When his hands first caught hold of a clarinet, something in Peter relaxed, as if coming home. But it was a strange homecoming, as if to someplace forgotten from a previous life. The instrument felt natural in his hands, his breath filled it easily, but if he thought about it, tried to understand, it was fleeting and he'd fluster.

He soon graduated, moved to San Francisco, and met — as so often happens in one's wild youth — an accordionist. And they began meeting daily, to play tangos, Bessie Smith & Duke Ellington, ...and the klezmer music of the Eastern European Jews, complete with its flighty melancholy, scales with sharps & flats both, clarinet chirps and squawks and, oh, the glissandi. Slowly the rest fell away, and they soon became the Gonifs klezmer band, stalwarts of the late 90s San Francisco Bay underground world music scene.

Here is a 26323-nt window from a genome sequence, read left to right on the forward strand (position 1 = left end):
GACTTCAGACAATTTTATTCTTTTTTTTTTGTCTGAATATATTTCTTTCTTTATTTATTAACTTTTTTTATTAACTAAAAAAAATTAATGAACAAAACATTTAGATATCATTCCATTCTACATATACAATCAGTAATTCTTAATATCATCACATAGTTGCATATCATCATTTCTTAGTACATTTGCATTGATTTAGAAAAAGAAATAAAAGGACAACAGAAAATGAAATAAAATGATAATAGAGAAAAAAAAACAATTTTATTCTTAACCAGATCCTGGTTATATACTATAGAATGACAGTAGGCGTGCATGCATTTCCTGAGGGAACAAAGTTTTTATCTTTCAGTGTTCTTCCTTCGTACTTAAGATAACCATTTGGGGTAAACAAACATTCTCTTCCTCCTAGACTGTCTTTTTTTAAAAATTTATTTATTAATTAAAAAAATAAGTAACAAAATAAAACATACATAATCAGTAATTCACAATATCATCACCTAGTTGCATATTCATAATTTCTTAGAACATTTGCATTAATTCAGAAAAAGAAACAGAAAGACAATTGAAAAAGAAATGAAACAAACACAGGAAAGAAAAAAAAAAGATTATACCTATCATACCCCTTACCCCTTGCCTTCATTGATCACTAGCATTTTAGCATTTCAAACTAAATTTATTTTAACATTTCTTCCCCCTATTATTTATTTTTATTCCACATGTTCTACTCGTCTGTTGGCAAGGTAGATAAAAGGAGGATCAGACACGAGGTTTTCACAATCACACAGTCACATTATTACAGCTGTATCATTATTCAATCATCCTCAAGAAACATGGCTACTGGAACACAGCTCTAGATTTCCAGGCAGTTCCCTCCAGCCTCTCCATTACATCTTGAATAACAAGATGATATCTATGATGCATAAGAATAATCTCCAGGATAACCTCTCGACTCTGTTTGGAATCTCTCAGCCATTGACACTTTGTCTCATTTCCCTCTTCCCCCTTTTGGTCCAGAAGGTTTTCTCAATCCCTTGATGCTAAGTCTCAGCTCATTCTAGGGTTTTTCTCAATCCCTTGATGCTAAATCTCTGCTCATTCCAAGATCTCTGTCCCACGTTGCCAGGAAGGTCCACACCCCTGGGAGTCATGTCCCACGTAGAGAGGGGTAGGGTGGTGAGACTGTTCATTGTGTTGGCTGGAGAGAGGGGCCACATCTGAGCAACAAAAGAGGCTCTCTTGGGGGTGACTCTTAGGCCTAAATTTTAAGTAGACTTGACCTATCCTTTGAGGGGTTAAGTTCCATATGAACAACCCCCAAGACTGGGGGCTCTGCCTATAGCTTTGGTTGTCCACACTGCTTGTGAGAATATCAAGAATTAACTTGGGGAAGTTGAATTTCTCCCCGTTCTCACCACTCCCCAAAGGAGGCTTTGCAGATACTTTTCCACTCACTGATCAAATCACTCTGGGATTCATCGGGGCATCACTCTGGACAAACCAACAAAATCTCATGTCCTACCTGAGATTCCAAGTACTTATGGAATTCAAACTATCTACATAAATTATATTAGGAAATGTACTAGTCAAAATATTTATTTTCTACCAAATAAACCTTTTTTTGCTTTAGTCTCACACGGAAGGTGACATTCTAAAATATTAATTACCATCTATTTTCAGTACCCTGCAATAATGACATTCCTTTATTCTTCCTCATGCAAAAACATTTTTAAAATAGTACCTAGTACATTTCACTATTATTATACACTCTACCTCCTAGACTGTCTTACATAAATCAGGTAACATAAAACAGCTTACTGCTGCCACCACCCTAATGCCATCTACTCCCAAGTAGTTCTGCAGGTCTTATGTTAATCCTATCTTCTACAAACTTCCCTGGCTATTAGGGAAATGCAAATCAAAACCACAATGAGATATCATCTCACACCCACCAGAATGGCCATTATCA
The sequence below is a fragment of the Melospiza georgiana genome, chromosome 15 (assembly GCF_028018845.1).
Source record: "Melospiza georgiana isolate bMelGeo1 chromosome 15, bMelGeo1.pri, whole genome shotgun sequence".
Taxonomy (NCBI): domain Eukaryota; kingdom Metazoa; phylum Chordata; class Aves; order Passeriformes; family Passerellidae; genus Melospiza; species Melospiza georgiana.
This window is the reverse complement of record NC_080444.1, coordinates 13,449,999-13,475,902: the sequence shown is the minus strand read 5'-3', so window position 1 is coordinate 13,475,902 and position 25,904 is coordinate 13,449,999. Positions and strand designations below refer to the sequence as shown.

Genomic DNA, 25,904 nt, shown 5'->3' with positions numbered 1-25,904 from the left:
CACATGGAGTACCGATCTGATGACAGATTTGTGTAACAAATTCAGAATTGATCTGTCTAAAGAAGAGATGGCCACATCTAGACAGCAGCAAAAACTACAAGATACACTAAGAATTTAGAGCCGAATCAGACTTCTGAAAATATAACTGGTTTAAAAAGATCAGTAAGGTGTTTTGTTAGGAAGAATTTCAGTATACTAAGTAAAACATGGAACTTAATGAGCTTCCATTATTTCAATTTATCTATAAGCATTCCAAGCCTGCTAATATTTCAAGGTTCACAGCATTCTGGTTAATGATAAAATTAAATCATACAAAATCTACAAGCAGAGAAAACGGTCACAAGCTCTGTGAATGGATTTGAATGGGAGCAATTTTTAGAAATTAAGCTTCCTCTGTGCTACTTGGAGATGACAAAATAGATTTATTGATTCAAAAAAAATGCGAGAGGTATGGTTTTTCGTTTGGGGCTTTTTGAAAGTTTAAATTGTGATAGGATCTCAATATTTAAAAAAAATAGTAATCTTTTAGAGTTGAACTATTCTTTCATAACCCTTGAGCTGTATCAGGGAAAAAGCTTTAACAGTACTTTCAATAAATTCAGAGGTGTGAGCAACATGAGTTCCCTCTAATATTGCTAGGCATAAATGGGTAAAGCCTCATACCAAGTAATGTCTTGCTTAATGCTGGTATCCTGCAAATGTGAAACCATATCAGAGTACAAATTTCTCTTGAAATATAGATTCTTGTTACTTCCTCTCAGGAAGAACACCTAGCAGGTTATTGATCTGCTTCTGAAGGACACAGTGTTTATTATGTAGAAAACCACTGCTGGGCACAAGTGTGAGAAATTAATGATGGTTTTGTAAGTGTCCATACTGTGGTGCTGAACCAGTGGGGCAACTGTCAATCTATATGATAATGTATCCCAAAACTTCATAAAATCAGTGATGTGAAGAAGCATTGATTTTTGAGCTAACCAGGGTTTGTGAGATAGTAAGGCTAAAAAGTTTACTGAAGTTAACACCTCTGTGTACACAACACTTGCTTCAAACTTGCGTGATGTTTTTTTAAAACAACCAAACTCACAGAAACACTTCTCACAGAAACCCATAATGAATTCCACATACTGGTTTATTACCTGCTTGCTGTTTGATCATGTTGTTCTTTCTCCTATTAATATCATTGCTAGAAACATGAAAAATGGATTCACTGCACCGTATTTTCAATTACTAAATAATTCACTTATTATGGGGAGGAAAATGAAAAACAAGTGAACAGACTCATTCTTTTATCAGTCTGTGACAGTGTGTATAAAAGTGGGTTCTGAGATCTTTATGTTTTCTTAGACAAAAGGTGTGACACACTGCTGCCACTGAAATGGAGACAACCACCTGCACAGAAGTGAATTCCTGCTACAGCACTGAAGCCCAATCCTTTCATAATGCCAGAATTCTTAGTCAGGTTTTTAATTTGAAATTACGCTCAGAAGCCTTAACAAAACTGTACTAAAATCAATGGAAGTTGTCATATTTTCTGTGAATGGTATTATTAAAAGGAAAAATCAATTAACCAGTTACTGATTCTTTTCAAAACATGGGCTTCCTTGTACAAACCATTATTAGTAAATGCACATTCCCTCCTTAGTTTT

Now when one finds oneself invited to .com parties full of people far richer than one, as an exoticized (& paid!) guest no less despite one's being a honky (due to the clarinet) Tennesseean, one may be tempted to feel like one has it all figured out. But then two things might happen, right around the same time:

  1. the tech bubble bursts (and not for the last time)
  2. your friend/mentor/occasional boss when he needs someone to wash dishes and iron shirts/fanatic 78rpm record collector guy makes you a tape of tunes you know from your klezmer rep, but by Greeks, and Turks, and Bulgarians of the 1920s & 30s. And you hear these tunes in 7/8 time, or with a totally different clarinet tone, or... in makam rast.

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